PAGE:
Date
13 November 2018
The new trade link between Singapore Exchange (pictured) and Bursa Malaysia would allow investors to trade and settle shares listed on each other’s stock market in a more convenient and cost-efficient manner. Photo: Reuters
The new trade link between Singapore Exchange (pictured) and Bursa Malaysia would allow investors to trade and settle shares listed on each other’s stock market in a more convenient and cost-efficient manner. Photo: Reuters

Singapore, Malaysia unveil plans to link stock markets

Singapore and Malaysia announced plans on Tuesday for a new trading link between their stock markets by the end of the year that will help lower trading costs and encourage cross-border investments, Reuters reports.

It comes just months after an earlier initiative to connect the bourses of Singapore, Malaysia and Thailand was scrapped, five years after its ambitious launch in 2012.

The new trade link between Bursa Malaysia and the Singapore Exchange would allow investors to trade and settle shares listed on each other’s stock market in a more convenient and cost-efficient manner, benefiting retail investors, regulators of both countries said in a joint statement.

Malaysian Prime Minister Najib Razak announced the move first to investors gathered at the World Capital Markets Symposium in Kuala Lumpur on Tuesday.

“A regulatory arrangement will be worked on by the countries’ relevant regulatory authorities, to pave the way for the establishment of this trading link,” Najib said in his speech.

He said the link would enable seamless access between the markets, which have a combined market capitalization of more than US$1.2 trillion and about 1,600 public listed companies.

This link covers post-trade arrangements such as clearing and settlement of the stocks traded.

The Monetary Authority of Singapore (MAS) and the Securities Commission Malaysia (SC) will set up cross-border supervisory and enforcement arrangements.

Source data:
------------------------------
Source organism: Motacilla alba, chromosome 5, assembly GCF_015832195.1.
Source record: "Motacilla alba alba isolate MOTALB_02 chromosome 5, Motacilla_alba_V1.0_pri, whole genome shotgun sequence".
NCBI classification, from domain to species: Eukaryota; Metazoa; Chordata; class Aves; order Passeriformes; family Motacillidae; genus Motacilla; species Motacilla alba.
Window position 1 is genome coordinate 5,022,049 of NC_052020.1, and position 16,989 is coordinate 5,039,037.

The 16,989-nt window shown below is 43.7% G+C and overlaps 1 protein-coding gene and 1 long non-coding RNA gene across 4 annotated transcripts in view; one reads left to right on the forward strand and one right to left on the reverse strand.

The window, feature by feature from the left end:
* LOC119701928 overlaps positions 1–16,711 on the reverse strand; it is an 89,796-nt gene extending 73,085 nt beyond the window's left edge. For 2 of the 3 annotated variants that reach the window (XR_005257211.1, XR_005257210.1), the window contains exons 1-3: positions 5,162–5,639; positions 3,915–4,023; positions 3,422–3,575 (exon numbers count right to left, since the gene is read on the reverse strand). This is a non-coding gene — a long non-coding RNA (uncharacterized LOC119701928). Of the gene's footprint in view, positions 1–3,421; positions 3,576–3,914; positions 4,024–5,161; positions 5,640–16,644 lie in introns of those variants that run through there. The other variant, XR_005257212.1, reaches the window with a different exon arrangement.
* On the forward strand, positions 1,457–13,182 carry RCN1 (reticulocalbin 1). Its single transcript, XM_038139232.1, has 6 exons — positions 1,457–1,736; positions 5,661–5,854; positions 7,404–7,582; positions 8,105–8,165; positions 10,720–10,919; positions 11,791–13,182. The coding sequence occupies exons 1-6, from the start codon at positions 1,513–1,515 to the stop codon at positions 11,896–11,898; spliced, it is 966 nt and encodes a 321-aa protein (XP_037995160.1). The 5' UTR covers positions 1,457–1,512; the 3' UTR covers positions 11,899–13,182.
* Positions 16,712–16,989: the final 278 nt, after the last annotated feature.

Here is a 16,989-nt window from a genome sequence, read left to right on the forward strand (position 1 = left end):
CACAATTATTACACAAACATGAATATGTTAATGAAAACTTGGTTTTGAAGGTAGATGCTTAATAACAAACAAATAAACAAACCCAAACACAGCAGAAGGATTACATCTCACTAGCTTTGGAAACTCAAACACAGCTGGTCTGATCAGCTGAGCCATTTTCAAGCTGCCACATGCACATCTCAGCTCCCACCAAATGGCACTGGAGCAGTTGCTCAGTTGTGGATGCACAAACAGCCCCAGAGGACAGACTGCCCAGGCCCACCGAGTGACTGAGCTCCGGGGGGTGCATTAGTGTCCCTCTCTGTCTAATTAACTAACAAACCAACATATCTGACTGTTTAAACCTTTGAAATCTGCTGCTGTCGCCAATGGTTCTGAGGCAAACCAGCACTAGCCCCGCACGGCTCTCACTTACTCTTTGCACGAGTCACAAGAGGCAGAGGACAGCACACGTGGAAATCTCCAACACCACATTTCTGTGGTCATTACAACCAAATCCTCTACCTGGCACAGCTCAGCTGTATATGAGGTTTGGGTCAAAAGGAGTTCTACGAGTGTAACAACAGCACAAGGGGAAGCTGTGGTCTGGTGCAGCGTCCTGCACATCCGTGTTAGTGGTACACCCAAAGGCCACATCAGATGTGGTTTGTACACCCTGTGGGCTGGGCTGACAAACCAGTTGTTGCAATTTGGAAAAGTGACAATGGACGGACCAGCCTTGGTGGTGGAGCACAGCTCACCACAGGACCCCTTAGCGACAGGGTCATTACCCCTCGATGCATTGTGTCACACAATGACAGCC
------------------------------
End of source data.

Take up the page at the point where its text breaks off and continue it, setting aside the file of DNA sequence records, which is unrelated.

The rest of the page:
“The trading link will help lower trading costs for investors and encourage greater cross-border investments in the stocks listed on each other’s exchanges,” said Lee Boon Ngiap, Assistant Managing Director at MAS.

“This will improve the liquidity of both our stock markets. I hope this initiative will in time expand to include the rest of the stock exchanges in ASEAN,” he added.

Jingyi Pan, a Singapore-based market strategist at trading and investments provider IG, said the move was expected to facilitate more cross-border flows between the two countries and could be the first step to seeing more of such links in the ASEAN region.

Countries in Southeast Asia have been trying to improve their financial connectivity by linking capital markets for years, but progress has been slow.

Singapore and Malaysia first linked their exchanges back in 2012, and Thailand joined later, in what was called the ASEAN Trading Link, though this link was shut in October last year.

Malaysia’s Securities Commission Chairman Ranjit Ajit Singh said there were weaknesses in the 2012 system like its convoluted structure, costs, and some trade settlement issues, that would be addressed in the new link.

Formerly one country, Singapore separated from Malaysia in 1965. Tense ties between the countries have thawed over the last few years with a series of bilateral deals signed.

Connecting markets has become more pressing for ASEAN – a grouping of 10 regional economies – as competition from financial market connections elsewhere in Asia grows. In 2016, China approved stock trading between Hong Kong and Shenzhen.

“I am looking at the bigger story, and I hope Thailand will come in, I hope Vietnam will come in and the market continues to grow,” Nicholas Teo, trading strategist, at KGI Securities in Singapore said about the Malaysia-Singapore trade link.

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CG

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